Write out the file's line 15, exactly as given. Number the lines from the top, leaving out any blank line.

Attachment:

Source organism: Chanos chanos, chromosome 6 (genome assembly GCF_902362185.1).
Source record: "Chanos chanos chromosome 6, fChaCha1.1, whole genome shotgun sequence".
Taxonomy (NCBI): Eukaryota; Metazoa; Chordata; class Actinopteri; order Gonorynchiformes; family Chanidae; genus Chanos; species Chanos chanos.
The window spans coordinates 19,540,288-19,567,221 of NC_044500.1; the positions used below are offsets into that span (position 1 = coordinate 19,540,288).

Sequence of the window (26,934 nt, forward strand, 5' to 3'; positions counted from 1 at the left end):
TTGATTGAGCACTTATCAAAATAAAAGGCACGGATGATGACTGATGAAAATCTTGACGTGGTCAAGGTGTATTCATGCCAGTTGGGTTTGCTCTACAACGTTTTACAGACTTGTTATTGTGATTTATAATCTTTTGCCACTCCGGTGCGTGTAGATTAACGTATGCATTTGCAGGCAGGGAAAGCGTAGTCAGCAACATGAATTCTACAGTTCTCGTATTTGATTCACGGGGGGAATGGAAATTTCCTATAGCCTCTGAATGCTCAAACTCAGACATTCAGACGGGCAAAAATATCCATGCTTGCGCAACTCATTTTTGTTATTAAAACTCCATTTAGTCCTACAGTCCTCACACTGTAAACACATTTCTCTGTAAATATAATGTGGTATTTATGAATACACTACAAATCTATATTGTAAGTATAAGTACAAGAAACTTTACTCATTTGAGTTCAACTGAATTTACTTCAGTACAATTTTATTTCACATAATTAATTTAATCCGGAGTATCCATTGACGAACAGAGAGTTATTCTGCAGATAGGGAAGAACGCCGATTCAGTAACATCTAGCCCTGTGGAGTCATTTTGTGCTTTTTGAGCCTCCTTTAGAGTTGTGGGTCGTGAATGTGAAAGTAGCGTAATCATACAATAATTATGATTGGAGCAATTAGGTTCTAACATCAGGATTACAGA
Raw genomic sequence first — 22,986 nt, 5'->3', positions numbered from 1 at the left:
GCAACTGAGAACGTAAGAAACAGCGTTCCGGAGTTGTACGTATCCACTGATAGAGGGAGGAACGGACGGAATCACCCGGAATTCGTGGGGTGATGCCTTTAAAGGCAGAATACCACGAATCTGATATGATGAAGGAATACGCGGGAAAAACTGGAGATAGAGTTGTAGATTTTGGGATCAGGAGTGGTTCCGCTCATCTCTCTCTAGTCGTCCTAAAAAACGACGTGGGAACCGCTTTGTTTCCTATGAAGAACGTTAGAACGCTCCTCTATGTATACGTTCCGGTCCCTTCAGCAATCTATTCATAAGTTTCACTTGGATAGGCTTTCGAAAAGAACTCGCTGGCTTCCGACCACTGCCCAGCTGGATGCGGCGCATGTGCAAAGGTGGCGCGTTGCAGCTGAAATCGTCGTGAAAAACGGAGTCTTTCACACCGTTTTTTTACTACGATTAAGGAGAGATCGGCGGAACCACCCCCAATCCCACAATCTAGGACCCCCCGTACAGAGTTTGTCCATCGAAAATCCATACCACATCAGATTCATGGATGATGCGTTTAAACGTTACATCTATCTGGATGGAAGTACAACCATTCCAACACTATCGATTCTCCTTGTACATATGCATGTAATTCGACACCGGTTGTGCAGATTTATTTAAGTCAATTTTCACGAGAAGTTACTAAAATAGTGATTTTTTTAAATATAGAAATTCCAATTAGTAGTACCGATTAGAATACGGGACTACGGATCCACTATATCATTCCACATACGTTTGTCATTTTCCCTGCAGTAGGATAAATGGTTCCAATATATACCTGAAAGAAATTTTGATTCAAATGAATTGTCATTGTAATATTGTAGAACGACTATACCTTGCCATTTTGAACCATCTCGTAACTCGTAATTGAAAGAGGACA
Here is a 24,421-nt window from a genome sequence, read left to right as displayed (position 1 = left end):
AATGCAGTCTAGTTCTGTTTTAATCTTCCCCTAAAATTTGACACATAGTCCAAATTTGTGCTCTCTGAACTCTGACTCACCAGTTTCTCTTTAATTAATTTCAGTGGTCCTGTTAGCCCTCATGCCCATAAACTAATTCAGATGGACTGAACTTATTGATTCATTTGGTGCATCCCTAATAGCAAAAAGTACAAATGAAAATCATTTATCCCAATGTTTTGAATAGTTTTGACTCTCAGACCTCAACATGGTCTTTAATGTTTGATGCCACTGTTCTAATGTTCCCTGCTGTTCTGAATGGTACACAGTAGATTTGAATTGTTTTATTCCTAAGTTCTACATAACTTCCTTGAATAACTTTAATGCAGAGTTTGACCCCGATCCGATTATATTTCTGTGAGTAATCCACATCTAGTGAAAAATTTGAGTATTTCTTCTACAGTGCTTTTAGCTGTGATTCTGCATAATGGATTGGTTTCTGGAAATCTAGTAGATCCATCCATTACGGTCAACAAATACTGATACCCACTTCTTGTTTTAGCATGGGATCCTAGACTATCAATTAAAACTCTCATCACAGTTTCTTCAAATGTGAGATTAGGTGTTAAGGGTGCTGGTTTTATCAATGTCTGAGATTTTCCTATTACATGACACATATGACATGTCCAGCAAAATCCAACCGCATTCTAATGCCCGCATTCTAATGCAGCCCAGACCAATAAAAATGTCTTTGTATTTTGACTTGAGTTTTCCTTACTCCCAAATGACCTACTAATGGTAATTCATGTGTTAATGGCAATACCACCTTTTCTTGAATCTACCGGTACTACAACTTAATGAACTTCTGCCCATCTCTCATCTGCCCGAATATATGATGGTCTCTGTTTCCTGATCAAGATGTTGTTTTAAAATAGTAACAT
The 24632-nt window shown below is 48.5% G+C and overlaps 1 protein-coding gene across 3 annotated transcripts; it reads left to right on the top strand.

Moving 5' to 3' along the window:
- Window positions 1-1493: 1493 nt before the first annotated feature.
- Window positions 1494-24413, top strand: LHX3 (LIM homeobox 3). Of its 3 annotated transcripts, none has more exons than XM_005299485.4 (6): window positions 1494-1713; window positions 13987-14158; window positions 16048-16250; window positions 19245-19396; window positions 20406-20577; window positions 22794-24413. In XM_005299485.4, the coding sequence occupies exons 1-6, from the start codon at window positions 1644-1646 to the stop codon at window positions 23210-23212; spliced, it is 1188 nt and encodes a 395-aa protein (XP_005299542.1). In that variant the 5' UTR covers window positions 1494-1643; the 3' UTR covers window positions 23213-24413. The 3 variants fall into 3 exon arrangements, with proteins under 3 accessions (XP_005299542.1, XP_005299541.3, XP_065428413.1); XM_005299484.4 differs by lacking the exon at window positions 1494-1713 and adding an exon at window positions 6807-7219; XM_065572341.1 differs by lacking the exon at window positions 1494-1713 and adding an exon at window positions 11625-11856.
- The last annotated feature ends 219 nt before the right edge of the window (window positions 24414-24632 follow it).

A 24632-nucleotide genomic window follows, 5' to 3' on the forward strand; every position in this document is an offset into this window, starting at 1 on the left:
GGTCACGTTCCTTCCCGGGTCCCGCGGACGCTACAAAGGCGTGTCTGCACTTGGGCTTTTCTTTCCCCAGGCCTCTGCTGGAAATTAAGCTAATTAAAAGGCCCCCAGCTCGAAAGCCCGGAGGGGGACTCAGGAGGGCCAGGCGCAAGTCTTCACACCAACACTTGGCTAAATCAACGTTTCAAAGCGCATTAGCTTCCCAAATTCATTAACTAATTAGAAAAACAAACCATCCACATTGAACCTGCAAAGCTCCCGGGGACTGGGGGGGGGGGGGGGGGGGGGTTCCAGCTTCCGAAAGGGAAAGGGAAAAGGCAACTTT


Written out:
- The last annotated feature ends 219 nt before the right edge of the window (window positions 24414-24632 follow it).